Visual color assessment of the Retina iMac’s display shows it to be close to the target values, closer than many off-the-shelf displays. Its color and densities, out of the box, would be better for general consumer use than almost any other solution, short of top-end dedicated graphics displays.
That’s great news for most users, but not quite enough for those doing serious color work, including photography, on the iMac. The display we tested was just a bit denser in the midtones than would be ideal, and the colors are a bit punchy.[Read More]
In a few short years the iMac has moved from being a rather slow, utilitarian looking machine that could not be recommended for photo or video work, to a big, beautiful device with wide viewing angles, high resolution displays, and full external display support. Apple’s new 27-inch iMac with Retina Display takes this evolution a big step further.
Until recently the question has been: is the iMac an acceptable image-editing machine for basic users, who can’t justify more expensive equipment? And once IPS (In-Plane Switching) screens with wider viewing angles, wider ranging dimmer controls, and better external display support were added, the answer was finally “Yes”.[Read More]
Join us October 30th-November 1st at PhotoPlus as a complimentary Datacolor EXPO guest. The PDN PhotoPlus International Conference + Expo is the largest photography and imaging show in North America, attended by over 24,000 professional photographers and enthusiasts. Explore over 250 exhibits, see thousands of new products, and attend conference seminars, keynote presentations, special events & much more.[Read More]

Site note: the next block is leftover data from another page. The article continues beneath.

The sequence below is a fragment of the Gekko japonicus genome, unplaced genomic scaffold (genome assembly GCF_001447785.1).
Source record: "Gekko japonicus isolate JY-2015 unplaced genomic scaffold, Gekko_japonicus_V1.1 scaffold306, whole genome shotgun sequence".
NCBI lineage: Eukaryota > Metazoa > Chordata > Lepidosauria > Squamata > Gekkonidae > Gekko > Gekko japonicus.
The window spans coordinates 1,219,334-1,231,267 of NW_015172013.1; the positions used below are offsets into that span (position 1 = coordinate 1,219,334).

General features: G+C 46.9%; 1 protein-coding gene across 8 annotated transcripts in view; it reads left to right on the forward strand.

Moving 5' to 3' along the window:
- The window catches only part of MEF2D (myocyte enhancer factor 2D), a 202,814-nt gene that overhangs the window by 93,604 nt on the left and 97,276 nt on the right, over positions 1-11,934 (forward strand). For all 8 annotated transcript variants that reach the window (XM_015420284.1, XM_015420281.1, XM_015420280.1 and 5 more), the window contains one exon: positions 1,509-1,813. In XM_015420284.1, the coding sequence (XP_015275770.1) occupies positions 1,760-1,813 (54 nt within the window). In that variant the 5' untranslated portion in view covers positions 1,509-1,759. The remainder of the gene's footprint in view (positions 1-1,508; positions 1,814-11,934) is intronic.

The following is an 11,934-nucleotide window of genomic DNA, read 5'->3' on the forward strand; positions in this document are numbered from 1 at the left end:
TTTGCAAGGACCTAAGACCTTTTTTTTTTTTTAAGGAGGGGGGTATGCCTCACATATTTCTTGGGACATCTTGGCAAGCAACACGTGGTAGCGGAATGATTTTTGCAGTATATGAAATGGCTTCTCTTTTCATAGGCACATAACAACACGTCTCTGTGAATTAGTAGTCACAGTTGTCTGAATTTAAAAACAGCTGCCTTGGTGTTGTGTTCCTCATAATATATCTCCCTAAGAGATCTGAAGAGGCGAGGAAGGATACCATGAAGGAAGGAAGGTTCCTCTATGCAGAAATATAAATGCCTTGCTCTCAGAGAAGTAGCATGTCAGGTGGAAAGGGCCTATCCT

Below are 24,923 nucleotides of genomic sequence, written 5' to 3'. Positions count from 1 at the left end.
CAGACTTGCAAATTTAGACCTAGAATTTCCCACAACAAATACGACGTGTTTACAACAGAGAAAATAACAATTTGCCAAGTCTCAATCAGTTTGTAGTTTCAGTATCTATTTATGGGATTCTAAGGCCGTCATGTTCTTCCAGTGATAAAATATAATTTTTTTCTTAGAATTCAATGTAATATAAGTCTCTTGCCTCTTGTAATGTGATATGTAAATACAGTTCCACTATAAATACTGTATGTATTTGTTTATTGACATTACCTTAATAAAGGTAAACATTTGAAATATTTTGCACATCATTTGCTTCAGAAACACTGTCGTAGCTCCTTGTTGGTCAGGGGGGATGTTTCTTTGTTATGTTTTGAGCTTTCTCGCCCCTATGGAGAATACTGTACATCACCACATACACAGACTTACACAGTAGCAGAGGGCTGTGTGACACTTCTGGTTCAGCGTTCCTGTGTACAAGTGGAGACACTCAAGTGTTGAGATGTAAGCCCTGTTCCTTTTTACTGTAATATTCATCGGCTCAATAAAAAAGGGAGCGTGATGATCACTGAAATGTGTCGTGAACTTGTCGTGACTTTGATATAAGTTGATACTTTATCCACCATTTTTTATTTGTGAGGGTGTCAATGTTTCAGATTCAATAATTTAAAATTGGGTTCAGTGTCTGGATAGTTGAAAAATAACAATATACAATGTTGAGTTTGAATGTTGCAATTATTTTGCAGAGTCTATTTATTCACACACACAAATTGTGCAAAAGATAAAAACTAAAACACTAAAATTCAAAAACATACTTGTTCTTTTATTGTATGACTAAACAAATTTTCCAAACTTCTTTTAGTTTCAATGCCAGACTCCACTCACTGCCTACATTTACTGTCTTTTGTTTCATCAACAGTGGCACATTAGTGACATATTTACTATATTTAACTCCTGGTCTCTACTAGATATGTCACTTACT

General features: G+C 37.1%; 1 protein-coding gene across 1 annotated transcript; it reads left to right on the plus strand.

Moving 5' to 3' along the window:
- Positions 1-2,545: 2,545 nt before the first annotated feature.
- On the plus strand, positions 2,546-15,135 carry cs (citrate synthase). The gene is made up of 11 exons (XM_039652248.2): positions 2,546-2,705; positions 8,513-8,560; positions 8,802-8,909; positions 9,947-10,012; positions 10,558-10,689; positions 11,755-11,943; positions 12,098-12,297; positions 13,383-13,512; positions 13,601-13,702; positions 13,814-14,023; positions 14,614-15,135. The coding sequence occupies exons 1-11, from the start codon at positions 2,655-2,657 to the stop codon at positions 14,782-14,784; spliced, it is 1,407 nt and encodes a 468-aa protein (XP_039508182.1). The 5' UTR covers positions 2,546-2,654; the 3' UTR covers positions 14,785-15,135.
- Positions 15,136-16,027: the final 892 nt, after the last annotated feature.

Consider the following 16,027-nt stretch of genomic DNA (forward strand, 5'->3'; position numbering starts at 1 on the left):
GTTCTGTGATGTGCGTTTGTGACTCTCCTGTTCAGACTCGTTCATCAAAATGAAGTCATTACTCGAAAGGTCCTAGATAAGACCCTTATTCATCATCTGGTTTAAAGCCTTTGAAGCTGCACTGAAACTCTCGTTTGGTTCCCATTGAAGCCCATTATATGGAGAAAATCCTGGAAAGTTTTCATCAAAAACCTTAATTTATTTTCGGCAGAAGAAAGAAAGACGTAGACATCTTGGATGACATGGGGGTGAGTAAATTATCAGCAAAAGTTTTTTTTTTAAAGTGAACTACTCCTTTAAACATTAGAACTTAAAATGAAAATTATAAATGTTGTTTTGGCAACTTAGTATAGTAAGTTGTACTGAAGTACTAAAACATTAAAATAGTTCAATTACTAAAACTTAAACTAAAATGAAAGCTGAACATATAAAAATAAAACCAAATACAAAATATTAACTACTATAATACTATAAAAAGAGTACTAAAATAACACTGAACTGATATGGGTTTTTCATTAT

Recent studies have found a new type of light sensor in the eye, in addition to the rods and cones we are familiar with for color, and black and white vision. This type of sensor has nothing to do with vision, but may have a big impact on photographers and videographers, as it relates to a condition commonly seen in those who edit images for a living. This article will describe that condition: Seasonal Affective Disorder (SAD), its symptoms and its triggers, as well as offering suggestions to avoid SAD when doing photo and video editing work under controlled light conditions. Lets take a look at how SAD works.[Read More]